So we know that bodybuilding is about cycling, right? No I'm not talking about steroids or pro-hormones, although it seems many bodybuilders wimp out and take this route. I'm talking about bulking, then cutting, then bulking, and then cutting, then... you get the point. Pretty simple right?
While most of us understand this, we don't seem to know where to start. Do you we start our bodybuilding journey by following a program based on gaining mass? After all that's what bodybuilding is, right? Building muscle? Or do we begin by shedding away excess fat? Well I have some tips that might help you make the right decision.
The first thing you should do before starting any program is evaluate where you are currently at. It is a good idea to look at your body composition numbers. There are a number of ways you can do this:
A) Self Evaluate
- Take a look in the mirror. Are you under weight or over weight? While this is an easy and simple method, it does come with a number of concerns. The biggest one is that we don?t usually see ourselves as we actually are. It may be helpful to get a second, unbiased opinion.
- You should also step onto the scale. Yes we all hate them and they may not always be the most accurate way to asses your body since it cannot tell the difference between muscle and fat, but the scale number can be a good guideline.
- Bring out the tape measure and take some body measurements. This can be a good way to track progress. Especially for leaner people. Try to take make a note of where on your body you are measuring (how far up the thigh, how far down the arm ect.) and make sure that the tape is straight and that it is snug but not too tight around the body.
- Pull out the camera. Taking progress pictures is another great way to look at yourself and follow future progress.
- This is a simple and easy calculation that takes into account your age, weight and height. This method is a lot more accurate for people that are heavier however, because like the scale, the calculation does not take into account the amount of muscle you already have and people that are overweight are more likely to be carrying less muscle mass than someone who is athletic.
C) Body Fat Percentage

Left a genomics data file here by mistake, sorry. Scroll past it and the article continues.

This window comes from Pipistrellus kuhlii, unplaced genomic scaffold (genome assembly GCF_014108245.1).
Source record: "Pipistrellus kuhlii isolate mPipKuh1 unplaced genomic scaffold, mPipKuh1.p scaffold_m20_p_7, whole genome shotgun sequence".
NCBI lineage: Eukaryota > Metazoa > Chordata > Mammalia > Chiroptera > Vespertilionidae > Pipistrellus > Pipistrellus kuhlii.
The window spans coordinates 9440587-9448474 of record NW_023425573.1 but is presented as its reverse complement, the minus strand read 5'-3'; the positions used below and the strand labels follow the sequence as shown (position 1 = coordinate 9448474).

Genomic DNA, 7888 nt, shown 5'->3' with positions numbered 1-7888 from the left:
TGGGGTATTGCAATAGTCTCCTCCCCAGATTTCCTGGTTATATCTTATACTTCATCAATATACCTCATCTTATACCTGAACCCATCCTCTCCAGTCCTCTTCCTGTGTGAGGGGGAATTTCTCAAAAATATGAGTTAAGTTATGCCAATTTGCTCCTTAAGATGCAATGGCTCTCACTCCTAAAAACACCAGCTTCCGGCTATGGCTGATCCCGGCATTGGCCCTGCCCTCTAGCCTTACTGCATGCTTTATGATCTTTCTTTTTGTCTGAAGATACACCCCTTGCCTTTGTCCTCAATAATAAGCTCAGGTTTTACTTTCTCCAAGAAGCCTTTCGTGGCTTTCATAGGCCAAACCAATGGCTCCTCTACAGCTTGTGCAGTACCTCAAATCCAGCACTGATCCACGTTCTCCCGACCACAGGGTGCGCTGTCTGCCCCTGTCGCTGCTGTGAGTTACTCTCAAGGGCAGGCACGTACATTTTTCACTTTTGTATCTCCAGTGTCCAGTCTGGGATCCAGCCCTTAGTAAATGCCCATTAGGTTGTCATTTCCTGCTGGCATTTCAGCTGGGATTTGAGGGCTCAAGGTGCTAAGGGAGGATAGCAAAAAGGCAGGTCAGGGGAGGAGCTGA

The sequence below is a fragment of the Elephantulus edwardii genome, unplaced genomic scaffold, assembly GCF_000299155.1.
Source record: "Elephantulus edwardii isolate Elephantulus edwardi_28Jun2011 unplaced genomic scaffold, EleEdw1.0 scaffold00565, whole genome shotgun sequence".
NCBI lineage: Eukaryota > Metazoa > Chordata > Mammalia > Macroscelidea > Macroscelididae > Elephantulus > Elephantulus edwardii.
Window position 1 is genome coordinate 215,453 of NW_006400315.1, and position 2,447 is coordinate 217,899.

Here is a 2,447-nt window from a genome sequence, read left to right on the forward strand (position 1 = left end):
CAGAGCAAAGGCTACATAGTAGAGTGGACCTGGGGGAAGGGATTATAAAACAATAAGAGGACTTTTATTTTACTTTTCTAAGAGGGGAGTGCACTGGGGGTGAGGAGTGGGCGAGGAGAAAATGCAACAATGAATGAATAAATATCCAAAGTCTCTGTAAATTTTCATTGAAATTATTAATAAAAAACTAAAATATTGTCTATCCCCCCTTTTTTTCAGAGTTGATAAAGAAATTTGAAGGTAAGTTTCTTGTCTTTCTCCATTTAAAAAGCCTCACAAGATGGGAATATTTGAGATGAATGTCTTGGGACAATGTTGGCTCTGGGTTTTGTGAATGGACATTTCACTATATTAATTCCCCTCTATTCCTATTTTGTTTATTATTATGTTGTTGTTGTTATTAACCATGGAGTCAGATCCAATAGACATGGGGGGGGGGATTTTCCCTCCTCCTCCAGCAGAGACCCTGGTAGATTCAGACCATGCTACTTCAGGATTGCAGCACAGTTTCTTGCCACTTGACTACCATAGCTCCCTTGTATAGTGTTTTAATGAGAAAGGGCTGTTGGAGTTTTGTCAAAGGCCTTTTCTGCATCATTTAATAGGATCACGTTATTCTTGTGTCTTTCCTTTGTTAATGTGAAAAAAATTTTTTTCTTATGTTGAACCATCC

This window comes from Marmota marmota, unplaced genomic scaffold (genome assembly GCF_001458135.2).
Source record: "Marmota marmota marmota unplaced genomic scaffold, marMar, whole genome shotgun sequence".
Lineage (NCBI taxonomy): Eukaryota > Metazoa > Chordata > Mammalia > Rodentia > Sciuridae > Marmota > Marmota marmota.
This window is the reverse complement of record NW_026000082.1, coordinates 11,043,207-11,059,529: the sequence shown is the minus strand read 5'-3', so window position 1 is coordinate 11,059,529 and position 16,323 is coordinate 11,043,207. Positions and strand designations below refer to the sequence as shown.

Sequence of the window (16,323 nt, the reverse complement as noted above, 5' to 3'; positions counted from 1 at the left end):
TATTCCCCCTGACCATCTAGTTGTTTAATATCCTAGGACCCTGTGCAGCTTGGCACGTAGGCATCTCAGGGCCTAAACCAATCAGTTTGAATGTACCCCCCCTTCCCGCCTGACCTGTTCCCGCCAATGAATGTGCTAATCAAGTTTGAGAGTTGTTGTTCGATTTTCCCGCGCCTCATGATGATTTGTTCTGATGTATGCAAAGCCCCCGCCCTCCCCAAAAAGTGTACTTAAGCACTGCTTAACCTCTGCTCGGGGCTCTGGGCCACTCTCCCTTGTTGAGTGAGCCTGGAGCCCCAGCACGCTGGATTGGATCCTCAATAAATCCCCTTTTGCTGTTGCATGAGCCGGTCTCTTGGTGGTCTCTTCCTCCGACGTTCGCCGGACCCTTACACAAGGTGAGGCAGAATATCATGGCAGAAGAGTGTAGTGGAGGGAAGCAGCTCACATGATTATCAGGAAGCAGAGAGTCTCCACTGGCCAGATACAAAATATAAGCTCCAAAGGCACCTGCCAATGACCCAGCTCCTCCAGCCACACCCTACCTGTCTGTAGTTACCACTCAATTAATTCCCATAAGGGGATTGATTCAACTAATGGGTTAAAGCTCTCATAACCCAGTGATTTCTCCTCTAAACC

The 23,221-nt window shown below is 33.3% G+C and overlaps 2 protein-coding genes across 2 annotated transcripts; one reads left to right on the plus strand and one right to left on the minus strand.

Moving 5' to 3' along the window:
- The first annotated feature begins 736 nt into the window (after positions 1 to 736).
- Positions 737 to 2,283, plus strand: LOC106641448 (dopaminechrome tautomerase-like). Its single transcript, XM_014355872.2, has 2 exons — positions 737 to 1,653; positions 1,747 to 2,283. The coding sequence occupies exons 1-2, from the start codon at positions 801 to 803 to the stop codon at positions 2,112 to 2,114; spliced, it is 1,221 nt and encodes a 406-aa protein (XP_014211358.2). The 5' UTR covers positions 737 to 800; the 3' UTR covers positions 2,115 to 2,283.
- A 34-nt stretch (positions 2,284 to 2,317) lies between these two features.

- There are a number of ways to get this done. I will just list a few.
There is the caliper method - very common and can be quite accurate.
The more areas measured, the more accurate the number will be.
There is the BIA (bioelectrical impedance) method - While it is quick and
easy it may not be the most accurate. It works by sending an electrical
current through your body and estimates the amount of water in your
body. Well if you are over or under hydrated this can cause an
Probably the most accurate, but more expensive method is a DEXA scan.
It scans the entire body and is able to differentiate between bone,
muscle and fat tissue.
After determining these numbers and taking a good look at yourself, you should know where you stand. Now it's time to decide whether to bulk or cut.
One of the first things to consider is if you are over or under weight. It is best to not start a bulk cycle if you are overweight. While doing a bulk, even a clean and lean one, you will gain some body fat. Being overweight and doing a bulk will only make it harder to drop the body fat later. The recommended body fat percentages to start a bulk are 10-12% for males, and 19-24% for females. Anyone considering entering a competition may even want to start out leaner so that it takes less time to lean back down after gaining.
What can you expect to gain? Of course we all want as much as possible but I don't think people realize how little this actually is. If you are doing a good clean bulk, men can expect to 1 lb per week and women about 0.5 lbs per week. These numbers should give you the most muscle gains while gaining the least amount of fat. I know you don't want to hear or believe it but gaining at a faster rate only increases the gain of fat, not muscle.
So when do you cut? It has been considered that men with body fat percentages of 15% for men and 24-27% for females, the bulking cycle should end. Of course you can stop and start cutting when ever you feel ready since some people may not want to gain this much, but these are good guideline numbers to go by. Just as you don't want to gain to fast, you don't want to lose to quickly either. A weight loss of 1-2lbs per week is a good pace. Of course more obese individuals will lose at a greater rate than an individual that is leaner, but the key is to follow your progress and not jump at things to quickly.
So there you have it. Some information on bulking and cutting. I'm not trying to tell you what you should or shouldn't do, I'm just trying to help you make the decision of what to do. It is up to you to decide on where you stand and what is best for you and your goals. I wish you all the best, and remember that hard work, dedication and consistency are the key to any goal.
*Body fat percentage numbers and other information are based from articles by Lyle McDonald
Thread: Bulk or Cut?